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Natural sciences graduate scoops St Paul's composition award

A recent graduate in natural sciences who has already penned an opera and a symphony, has triumphed in St Paul's choral composition competition.

Barnaby Martin, who studied at Trinity College, Cambridge, won the New Music for St Paul's competition with a setting of the Magnificat antiphon for Epiphany, Videntes Stellam, (When they saw the star).

Contestants were challenged to write a work, no longer than four minutes, based on a text associated with the feast of Epiphany, scored for four-part voices with or without organ accompaniment.

At the final held at St Paul's on 7 January, Barnaby's work was performed by the St Paul's Cathedral Consort alongside two other finalists' compositions, all of which were judged by a panel consisting renowned investment fund manager and composer, Anthony Bolton; the Cathedral's Director of Music, Andrew Carwood; St Paul's Precentor, Reverend Canon Michael Hampel; and Belize-born British composer, Errollyn Wallen.

Barnaby's prize is a première performance of his work, sung by the full St Paul's Cathedral Choir at the Epiphanytide Procession on Sunday 19 January. He also receives £1,000. The competition is supported by the Boltini Trust through the St Paul's Cathedral Foundation.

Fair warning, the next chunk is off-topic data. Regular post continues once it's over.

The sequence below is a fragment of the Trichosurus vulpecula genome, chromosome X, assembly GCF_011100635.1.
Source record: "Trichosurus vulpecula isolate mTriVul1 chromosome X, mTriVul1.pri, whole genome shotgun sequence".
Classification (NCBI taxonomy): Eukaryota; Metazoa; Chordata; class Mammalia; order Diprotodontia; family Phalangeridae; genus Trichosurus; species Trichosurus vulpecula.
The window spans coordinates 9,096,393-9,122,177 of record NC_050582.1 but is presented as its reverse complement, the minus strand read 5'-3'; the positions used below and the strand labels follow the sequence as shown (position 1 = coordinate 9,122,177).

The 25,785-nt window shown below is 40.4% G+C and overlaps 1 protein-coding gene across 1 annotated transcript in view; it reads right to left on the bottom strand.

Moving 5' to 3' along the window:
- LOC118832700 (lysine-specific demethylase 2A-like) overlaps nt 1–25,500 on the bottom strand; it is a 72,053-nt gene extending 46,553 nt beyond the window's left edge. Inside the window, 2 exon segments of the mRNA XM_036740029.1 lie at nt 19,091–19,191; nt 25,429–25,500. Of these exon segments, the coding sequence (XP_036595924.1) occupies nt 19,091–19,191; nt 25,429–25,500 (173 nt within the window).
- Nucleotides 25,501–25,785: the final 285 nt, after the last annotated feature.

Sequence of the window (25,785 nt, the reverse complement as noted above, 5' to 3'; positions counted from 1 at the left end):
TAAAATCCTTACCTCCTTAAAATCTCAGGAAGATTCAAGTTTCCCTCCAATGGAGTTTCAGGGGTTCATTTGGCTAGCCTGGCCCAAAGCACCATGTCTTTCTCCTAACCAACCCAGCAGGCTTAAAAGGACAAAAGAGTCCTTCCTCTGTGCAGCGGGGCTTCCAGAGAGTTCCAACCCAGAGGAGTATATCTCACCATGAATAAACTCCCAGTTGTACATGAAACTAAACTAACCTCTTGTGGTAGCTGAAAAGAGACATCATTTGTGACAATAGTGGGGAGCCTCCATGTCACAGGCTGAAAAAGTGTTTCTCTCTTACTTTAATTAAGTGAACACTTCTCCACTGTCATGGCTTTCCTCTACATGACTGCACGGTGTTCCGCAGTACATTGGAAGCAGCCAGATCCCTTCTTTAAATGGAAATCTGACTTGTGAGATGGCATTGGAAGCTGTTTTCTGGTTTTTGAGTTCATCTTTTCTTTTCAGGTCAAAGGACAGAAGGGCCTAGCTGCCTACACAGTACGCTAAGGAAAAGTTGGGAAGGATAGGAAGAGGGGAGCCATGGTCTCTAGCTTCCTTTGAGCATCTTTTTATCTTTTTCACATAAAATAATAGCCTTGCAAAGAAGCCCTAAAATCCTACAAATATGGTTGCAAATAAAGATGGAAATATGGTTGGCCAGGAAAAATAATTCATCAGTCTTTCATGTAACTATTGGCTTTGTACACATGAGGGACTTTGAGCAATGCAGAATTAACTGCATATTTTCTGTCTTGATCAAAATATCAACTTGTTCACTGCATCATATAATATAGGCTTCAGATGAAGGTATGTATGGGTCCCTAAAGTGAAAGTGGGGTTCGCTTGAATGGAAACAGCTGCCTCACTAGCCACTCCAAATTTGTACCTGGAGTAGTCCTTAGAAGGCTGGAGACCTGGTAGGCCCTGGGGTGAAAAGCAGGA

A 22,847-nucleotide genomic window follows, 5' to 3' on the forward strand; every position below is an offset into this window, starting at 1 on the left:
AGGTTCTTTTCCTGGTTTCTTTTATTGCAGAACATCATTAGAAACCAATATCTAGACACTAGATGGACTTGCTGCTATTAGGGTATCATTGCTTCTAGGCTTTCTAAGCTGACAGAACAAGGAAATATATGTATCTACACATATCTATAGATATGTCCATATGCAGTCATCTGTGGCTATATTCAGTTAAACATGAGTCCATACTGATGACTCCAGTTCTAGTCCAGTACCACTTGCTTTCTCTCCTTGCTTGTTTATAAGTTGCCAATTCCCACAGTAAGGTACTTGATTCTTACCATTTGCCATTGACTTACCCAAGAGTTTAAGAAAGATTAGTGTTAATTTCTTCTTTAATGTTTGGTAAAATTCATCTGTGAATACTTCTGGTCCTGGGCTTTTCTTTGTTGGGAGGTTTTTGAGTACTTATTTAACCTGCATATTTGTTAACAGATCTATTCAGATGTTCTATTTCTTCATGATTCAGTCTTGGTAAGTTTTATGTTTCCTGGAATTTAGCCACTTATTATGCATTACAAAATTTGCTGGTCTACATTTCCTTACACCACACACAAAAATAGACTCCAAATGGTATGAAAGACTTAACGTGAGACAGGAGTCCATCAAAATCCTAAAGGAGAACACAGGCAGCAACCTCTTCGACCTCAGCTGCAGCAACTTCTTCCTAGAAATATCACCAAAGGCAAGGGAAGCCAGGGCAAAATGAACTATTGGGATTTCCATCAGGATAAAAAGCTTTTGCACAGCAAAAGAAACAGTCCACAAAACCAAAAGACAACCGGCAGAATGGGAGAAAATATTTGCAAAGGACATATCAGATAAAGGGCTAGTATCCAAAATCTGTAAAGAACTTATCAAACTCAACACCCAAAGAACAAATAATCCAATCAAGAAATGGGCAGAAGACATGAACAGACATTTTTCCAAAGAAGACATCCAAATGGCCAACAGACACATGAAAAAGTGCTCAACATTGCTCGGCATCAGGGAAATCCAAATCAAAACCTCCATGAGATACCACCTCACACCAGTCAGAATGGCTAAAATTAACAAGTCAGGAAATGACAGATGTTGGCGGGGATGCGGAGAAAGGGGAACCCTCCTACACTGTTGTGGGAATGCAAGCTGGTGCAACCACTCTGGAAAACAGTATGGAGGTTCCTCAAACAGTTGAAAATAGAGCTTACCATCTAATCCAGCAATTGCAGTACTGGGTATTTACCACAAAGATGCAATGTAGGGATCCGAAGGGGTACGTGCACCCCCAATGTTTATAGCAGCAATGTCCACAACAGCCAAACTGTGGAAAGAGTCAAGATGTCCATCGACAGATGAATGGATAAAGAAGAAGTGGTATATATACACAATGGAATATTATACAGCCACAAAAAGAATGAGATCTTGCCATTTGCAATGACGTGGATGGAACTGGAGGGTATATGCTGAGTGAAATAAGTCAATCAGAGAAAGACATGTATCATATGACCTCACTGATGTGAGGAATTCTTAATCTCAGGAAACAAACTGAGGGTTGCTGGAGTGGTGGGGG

Barnaby said: "I am absolutely delighted to have won the New Music for St Paul’s Composition Competition. It is a great honour to have my piece, Videntes Stellam, performed by such a prestigious and renowned choir in such a magnificent setting and I am extremely grateful to the Boltini Trust for providing the means for the competition to continue inspiring young composers like myself."

Commenting on the winning entry, Timothy Wakerell, Sub-Organist of St Paul's, said: "Barnaby's setting of Videntes Stellam managed to exploit the vast acoustic of St Paul’s to best effect; the piece features brilliant vocal and organ writing in the opening pages and a melancholic conclusion which depicts the offering of the Kings’ gifts of gold, frankincense and myrrh.

"Three very different compositions were performed and the overall standard was exceedingly high - the judges were faced with a difficult decision when it came to choosing a winning piece."

22-year-old Barnaby, who was a choral scholar at Trinity, had his music performed extensively while studying at Cambridge. His first opera, an adaptation of Thomas Hardy’s Far from the Madding Crowd, was performed for the first time in 2012 and in November 2013, he tasted success in the DARE New Composers Forum competition.

He is now studying composition under Kenneth Hesketh, Professor of Composition at the Royal College of Music.